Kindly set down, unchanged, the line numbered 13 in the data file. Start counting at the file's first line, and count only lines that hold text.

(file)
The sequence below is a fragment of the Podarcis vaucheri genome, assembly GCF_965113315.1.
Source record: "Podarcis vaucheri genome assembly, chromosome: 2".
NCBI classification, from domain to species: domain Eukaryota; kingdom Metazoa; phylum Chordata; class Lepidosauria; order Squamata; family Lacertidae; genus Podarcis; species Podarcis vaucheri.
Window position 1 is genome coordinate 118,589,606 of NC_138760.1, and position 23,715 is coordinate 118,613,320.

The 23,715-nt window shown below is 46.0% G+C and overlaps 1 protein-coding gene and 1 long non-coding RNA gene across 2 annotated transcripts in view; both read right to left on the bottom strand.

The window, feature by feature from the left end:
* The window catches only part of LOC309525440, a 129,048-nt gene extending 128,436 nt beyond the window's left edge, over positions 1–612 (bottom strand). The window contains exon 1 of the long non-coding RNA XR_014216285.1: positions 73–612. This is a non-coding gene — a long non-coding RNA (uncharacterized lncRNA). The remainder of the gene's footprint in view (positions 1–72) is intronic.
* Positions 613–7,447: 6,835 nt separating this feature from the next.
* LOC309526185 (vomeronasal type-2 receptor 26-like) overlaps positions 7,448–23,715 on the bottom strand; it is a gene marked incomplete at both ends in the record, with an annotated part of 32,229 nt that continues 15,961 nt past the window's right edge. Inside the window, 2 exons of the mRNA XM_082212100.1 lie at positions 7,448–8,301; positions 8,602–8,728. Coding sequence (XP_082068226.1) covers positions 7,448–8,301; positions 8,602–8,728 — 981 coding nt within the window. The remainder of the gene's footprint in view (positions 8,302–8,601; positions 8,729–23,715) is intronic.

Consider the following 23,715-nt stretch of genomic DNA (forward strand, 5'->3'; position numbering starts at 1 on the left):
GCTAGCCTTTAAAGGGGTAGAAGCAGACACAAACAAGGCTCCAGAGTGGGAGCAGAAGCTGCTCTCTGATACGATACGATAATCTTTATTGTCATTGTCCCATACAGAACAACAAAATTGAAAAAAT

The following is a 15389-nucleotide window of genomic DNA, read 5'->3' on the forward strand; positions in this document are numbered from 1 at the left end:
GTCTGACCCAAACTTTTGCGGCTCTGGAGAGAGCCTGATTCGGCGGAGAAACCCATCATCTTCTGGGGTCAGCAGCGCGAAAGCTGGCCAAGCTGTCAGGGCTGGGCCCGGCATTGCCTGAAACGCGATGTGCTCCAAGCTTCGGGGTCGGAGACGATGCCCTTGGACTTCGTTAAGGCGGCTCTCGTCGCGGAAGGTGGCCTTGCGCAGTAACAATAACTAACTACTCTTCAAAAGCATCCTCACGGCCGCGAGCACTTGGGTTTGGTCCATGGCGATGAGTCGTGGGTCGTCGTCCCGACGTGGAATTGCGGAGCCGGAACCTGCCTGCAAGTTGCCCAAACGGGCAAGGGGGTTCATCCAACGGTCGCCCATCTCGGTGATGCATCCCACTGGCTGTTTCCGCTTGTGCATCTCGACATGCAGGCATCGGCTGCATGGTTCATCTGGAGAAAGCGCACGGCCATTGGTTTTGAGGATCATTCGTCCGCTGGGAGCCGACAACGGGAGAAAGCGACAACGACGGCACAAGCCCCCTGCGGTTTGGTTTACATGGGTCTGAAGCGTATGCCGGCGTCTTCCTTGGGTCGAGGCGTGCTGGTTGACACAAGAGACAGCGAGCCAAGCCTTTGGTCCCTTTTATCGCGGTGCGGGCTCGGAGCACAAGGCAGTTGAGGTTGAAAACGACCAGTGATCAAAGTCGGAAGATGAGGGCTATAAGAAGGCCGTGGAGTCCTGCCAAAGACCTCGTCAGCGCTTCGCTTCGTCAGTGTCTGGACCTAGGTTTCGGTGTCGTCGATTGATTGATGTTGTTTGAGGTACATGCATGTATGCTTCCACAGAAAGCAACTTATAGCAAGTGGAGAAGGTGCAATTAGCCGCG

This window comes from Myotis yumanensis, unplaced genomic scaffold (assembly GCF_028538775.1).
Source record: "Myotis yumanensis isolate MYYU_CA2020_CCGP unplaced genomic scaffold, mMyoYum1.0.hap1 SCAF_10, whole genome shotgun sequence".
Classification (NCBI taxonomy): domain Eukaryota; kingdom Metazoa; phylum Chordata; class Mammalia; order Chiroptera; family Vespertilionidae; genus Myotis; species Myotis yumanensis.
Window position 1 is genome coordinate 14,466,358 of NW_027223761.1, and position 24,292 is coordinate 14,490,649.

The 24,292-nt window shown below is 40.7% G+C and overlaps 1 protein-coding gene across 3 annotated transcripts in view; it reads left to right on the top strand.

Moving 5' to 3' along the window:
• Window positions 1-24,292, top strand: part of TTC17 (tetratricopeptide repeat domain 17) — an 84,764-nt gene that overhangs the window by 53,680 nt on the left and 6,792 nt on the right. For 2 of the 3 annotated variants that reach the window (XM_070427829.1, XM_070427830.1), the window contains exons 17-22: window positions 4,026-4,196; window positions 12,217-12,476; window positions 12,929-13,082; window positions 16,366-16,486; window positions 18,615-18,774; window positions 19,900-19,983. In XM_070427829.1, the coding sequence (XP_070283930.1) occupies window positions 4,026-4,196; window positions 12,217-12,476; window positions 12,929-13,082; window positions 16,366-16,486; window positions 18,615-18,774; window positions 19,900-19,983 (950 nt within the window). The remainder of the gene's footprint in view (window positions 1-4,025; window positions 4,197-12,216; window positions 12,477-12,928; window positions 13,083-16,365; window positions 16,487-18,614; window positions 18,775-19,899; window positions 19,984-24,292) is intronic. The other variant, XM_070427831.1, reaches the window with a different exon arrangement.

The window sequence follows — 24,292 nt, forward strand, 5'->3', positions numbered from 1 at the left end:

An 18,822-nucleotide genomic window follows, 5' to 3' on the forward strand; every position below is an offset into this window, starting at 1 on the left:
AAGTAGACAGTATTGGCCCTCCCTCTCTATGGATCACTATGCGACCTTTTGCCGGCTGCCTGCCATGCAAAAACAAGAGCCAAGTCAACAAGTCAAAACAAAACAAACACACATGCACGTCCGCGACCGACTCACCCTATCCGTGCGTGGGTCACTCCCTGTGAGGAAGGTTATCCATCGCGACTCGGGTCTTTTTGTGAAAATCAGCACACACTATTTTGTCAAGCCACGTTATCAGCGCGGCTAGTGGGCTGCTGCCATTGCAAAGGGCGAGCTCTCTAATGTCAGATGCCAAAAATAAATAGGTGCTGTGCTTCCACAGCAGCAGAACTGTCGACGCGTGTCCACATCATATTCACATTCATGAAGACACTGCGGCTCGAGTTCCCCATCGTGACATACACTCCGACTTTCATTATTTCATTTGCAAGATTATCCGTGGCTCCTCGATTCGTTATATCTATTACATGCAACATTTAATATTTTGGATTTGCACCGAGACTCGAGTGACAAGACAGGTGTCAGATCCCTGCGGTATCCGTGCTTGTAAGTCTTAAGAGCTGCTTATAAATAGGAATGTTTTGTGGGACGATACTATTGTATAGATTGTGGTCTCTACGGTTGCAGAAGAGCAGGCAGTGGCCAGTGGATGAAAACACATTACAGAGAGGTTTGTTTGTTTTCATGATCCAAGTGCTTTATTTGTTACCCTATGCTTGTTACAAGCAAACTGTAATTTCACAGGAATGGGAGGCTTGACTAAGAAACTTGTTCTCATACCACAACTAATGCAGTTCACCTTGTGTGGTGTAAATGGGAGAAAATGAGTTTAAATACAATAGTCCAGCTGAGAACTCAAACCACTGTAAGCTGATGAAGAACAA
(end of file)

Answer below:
GTCTGACCCAAACTTTTGCGGCTCTGGAGAGAGCCTGATTCGGCGGAGAAACCCATCATCTTCTGGGGTCAGCAGCGCGAAAGCTGGCCAAGCTGTCAGGGCTGGGCCCGGCATTGCCTGAAACGCGATGTGCTCCAAGCTTCGGGGTCGGAGACGATGCCCTTGGACTTCGTTAAGGCGGCTCTCGTCGCGGAAGGTGGCCTTGCGCAGTAACAATAACTAACTACTCTTCAAAAGCATCCTCACGGCCGCGAGCACTTGGGTTTGGTCCATGGCGATGAGTCGTGGGTCGTCGTCCCGACGTGGAATTGCGGAGCCGGAACCTGCCTGCAAGTTGCCCAAACGGGCAAGGGGGTTCATCCAACGGTCGCCCATCTCGGTGATGCATCCCACTGGCTGTTTCCGCTTGTGCATCTCGACATGCAGGCATCGGCTGCATGGTTCATCTGGAGAAAGCGCACGGCCATTGGTTTTGAGGATCATTCGTCCGCTGGGAGCCGACAACGGGAGAAAGCGACAACGACGGCACAAGCCCCCTGCGGTTTGGTTTACATGGGTCTGAAGCGTATGCCGGCGTCTTCCTTGGGTCGAGGCGTGCTGGTTGACACAAGAGACAGCGAGCCAAGCCTTTGGTCCCTTTTATCGCGGTGCGGGCTCGGAGCACAAGGCAGTTGAGGTTGAAAACGACCAGTGATCAAAGTCGGAAGATGAGGGCTATAAGAAGGCCGTGGAGTCCTGCCAAAGACCTCGTCAGCGCTTCGCTTCGTCAGTGTCTGGACCTAGGTTTCGGTGTCGTCGATTGATTGATGTTGTTTGAGGTACATGCATGTATGCTTCCACAGAAAGCAACTTATAGCAAGTGGAGAAGGTGCAATTAGCCGCG